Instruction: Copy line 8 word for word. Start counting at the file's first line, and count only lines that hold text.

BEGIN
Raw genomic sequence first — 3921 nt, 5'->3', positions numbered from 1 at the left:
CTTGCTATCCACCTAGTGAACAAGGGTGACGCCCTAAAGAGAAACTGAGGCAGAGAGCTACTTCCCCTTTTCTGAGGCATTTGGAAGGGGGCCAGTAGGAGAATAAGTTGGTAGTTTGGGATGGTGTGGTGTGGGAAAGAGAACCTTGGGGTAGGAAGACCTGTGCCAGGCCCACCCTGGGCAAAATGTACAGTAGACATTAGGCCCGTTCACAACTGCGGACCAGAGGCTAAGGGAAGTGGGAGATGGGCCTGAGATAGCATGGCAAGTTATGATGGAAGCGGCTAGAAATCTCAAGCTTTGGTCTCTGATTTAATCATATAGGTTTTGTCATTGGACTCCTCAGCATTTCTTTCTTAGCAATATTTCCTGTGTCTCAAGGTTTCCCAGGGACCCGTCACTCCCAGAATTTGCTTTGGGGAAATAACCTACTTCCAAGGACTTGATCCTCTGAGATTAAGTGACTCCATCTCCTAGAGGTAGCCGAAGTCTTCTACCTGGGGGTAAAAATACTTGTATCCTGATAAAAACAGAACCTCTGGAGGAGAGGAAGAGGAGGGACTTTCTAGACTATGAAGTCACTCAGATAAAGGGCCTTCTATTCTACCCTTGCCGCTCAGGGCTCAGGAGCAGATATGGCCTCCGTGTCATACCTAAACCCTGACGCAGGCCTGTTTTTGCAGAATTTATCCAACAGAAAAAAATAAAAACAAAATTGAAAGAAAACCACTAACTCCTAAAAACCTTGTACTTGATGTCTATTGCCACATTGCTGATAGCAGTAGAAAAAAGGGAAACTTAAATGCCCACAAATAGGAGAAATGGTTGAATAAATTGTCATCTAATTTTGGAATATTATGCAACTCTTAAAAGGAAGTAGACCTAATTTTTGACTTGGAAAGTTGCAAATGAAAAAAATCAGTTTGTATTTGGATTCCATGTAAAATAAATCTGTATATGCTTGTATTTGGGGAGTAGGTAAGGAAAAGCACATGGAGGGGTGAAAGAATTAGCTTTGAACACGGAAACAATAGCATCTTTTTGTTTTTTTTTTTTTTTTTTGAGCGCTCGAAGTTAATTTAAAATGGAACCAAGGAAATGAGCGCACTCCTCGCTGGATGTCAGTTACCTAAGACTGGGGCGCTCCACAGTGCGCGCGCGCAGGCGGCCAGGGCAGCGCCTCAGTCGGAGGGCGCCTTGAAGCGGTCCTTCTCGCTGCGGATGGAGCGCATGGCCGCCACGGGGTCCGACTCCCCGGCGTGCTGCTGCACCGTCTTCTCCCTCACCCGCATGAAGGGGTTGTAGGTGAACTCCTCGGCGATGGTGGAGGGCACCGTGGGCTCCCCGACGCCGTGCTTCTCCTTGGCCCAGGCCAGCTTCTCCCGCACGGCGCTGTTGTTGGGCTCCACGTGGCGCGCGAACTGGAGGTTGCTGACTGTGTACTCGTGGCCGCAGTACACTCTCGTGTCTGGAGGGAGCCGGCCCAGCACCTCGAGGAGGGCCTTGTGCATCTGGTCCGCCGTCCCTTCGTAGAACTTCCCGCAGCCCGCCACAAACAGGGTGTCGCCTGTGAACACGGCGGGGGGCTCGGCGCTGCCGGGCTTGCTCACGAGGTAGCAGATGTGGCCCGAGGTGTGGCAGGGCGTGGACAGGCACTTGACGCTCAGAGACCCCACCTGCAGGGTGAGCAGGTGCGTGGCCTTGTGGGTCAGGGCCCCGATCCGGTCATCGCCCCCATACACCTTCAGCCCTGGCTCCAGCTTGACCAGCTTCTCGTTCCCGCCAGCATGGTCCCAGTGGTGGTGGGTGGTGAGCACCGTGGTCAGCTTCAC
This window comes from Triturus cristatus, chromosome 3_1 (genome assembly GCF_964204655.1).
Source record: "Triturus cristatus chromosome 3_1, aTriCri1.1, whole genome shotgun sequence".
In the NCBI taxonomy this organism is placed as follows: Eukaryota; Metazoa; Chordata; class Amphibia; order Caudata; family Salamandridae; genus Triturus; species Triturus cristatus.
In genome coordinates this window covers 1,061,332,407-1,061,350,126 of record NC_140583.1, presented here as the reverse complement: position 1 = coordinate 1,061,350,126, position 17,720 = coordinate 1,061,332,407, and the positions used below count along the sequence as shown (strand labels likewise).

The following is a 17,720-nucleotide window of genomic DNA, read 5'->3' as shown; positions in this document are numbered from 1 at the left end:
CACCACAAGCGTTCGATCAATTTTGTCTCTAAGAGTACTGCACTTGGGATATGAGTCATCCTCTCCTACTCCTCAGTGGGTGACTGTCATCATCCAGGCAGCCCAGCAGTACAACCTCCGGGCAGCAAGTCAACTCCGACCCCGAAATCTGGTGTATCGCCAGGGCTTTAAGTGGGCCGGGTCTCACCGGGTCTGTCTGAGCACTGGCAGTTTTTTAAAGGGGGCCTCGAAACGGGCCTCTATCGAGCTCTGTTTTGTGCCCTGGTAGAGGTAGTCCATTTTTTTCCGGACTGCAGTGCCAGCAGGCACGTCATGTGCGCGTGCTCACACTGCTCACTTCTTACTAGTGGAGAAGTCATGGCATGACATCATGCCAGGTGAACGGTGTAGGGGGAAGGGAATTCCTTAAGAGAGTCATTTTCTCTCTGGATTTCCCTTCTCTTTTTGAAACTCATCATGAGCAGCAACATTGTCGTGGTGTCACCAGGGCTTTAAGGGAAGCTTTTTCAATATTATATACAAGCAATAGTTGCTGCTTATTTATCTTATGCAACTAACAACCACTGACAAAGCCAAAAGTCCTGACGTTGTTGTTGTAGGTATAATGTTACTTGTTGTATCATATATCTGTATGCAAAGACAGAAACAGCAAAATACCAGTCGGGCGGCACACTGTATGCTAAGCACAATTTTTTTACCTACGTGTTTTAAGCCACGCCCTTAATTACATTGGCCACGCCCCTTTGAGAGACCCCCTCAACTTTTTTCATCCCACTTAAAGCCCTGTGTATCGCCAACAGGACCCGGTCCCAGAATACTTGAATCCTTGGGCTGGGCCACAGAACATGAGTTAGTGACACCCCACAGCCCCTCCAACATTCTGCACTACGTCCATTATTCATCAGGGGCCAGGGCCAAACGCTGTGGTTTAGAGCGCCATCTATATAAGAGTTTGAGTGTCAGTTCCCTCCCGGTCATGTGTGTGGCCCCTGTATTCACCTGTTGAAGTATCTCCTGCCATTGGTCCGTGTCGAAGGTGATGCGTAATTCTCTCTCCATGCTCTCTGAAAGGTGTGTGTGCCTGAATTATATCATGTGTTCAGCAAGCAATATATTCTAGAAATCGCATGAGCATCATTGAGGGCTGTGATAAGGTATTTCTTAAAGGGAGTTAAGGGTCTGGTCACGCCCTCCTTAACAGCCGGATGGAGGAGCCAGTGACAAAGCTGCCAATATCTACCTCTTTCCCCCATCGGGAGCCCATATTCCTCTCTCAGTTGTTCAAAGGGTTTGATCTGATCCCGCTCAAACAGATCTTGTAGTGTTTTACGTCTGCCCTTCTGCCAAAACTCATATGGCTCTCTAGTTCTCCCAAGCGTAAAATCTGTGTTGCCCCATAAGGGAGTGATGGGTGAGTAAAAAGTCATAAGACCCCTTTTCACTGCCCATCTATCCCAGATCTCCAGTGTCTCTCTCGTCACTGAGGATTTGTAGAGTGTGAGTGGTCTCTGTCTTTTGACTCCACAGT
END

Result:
CACCACAAGCGTTCGATCAATTTTGTCTCTAAGAGTACTGCACTTGGGATATGAGTCATCCTCTCCTACTCCTCAGTGGGTGACTGTCATCATCCAGGCAGCCCAGCAGTACAACCTCCGGGCAGCAAGTCAACTCCGACCCCGAAATCTGGTGTATCGCCAGGGCTTTAAGTGGGCCGGGTCTCACCGGGTCTGTCTGAGCACTGGCAGTTTTTTAAAGGGGGCCTCGAAACGGGCCTCTATCGAGCTCTGTTTTGTGCCCTGGTAGAGGTAGTCCATTTTTTTCCGGACTGCAGTGCCAGCAGGCACGTCATGTGCGCGTGCTCACACTGCTCACTTCTTACTAGTGGAGAAGTCATGGCATGACATCATGCCAGGTGAACGGTGTAGGGGGAAGGGAATTCCTTAAGAGAGTCATTTTCTCTCTGGATTTCCCTTCTCTTTTTGAAACTCATCATGAGCAGCAACATTGTCGTGGTGTCACCAGGGCTTTAAGGGAAGCTTTTTCAATATTATATACAAGCAATAGTTGCTGCTTATTTATCTTATGCAACTAACAACCACTGACAAAGCCAAAAGTCCTGACGTTGTTGTTGTAGGTATAATGTTACTTGTTGTATCATATATCTGTATGCAAAGACAGAAACAGCAAAATACCAGTCGGGCGGCACACTGTATGCTAAGCACAATTTTTTTACCTACGTGTTTTAAGCCACGCCCTTAATTACATTGGCCACGCCCCTTTGAGAGACCCCCTCAACTTTTTTCATCCCACTTAAAGCCCTGTGTATCGCCAACAGGACCCGGTCCCAGAATACTTGAATCCTTGGGCTGGGCCACAGAACATGAGTTAGTGACACCCCACAGCCCCTCCAACATTCTGCACTACGTCCATTATTCATCAGGGGCCAGGGCCAAACGCTGTGGTTTAGAGCGCCATCTATATAAGAGTTTGAGTGTCAGTTCCCTCCCGGTCATGTGTGTGGCCCCTGTATTCACCTGTTGAAGTATCTCCTGCCATTGGTCCGTGTCGAAGGTGATGCGTAATTCTCTCTCCATGCTCTCTGAAAGGTGTGTGTGCCTGAATTATATCATGTGTTCAGCAAGCAATATATTCTAGAAATCGCATGAGCATCATTGAGGGCTGTGATAAGGTATTTCTTAAAGGGAGTTAAGGGTCTGGTCACGCCCTCCTTAACAGCCGGATGGAGGAGCCAGTGACAAAGCTGCCAATATCTACCTCTTTCCCCCATCGGGAGCCCATATTCCTCTCTCAGTTGTTCAAAGGGTTTGATCTGATCCCGCTCAAACAGATCTTGTAGTGTTTTACGTCTGCCCTTCTGCCAAAACTCATATGGCTCTCTAGTTCTCCCAAGCGTAAAATCTGTGTTGCCCCATAAGGGAGTGATGGGTGAGTAAAAAGTCATAAGACCCCTTTTCACTGCCCATCTATCCCAGATCTCCAGTGTCTCTCTCGTCACTGAGGATTTGTAGAGTGTGAGTGGTCTCTGTCTTTTGACTCCACAGT